North Carolina was historically dependent on three industries–tobacco, textiles, and furniture manufacturing–all of which have declined dramatically.  The Piedmont Triad–around Greensboro, High Point, and Winston-Salem–was battered mightily by the fate of these industries.  Not only was Greensboro suffering from hard times, it also had to cope with perceptions lingering from the famous “sit in” in 1960 by four African-American college students, from North Carolina A&T, at a Woolworth’s lunch counter that sparked similar protests across the United States and helped to launch a Civil Rights movement.  Greensboro today is a progressive city that has diversified its economy and radiates a “can do” attitude about stimulating business and improving its quality of life. 

Greensboro welcomed me with open arms and assembled some of the city’s movers and shakers to meet with me and answer my questions about the city’s revival.  But it took more than a positive community attitude to counter the economic decline.  The city leaders early on decided where they wanted to go, how to get there, and how to fund the efforts.  And they were not provincial in their thinking.  For example, the Piedmont Triad Partnership is a joint economic development marketing venture among the 12 counties close to Greensboro, High Point, and Winston-Salem.  North Carolina’s Research Triangle (Raleigh, Durham, and Chapel Hill) is another well-known success story that combines private enterprise and university research.  Again, these do not happen by accident, but rather, result from a synergistic planting of ideas, research, and capital.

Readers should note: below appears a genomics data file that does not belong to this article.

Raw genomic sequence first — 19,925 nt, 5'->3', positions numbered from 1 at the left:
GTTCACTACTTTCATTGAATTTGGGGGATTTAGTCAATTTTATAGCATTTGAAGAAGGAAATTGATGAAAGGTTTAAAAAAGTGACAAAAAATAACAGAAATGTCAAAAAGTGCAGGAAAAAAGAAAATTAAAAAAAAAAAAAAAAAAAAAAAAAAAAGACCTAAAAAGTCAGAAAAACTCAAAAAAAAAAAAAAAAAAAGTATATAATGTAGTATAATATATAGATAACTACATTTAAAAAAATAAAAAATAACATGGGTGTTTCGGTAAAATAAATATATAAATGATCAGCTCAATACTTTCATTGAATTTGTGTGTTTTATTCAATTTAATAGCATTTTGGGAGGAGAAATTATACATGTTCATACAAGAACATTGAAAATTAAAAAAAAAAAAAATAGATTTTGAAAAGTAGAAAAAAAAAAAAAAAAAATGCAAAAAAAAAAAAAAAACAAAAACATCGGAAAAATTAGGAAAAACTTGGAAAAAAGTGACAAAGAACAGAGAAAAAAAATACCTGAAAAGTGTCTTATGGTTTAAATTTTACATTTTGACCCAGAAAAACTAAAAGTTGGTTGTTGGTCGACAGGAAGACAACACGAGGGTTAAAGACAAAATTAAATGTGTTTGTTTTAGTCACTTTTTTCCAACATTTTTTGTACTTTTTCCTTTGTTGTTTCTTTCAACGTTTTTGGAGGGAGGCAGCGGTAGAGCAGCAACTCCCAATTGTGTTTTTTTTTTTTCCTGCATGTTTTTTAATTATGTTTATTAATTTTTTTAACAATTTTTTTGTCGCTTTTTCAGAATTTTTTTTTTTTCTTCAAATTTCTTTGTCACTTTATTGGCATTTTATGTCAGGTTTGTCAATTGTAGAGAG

In 2003, I spent some time visiting Purdue University in West Lafayette, Indiana, and saw the same kinds of processes at work.  An impressive and well-thought-out public-sector/private-sector modus operandi for bringing research to market is creating a better future for Indiana.

All of the economic development successes across the United States are different but have the common ingredients of optimistic attitudes, entrepreneurs, ideas, teamwork, planning, and capital. 

Kentucky, by strengthening its horse racing and breeding enterprise instead of inhibiting its ability to compete on even terms, should be able to supply a plethora of capital to cultivate the industries and companies of tomorrow.  In addition, it will ensure that its number one (and most aesthetically-pleasing) tourist attraction is later rather than sooner replaced by shopping centers and housing developments. 

Dan Liebman, Editor-in-Chief of The Blood-Horse magazine, recently wrote:  “Unfortunately, many elected to represent the citizens of the state [Kentucky] continue to see the [horse racing and breeding] industry only as wealthy breeders, wealthy owners, and wealthy racetracks, despite study after study showing that not to be the case.”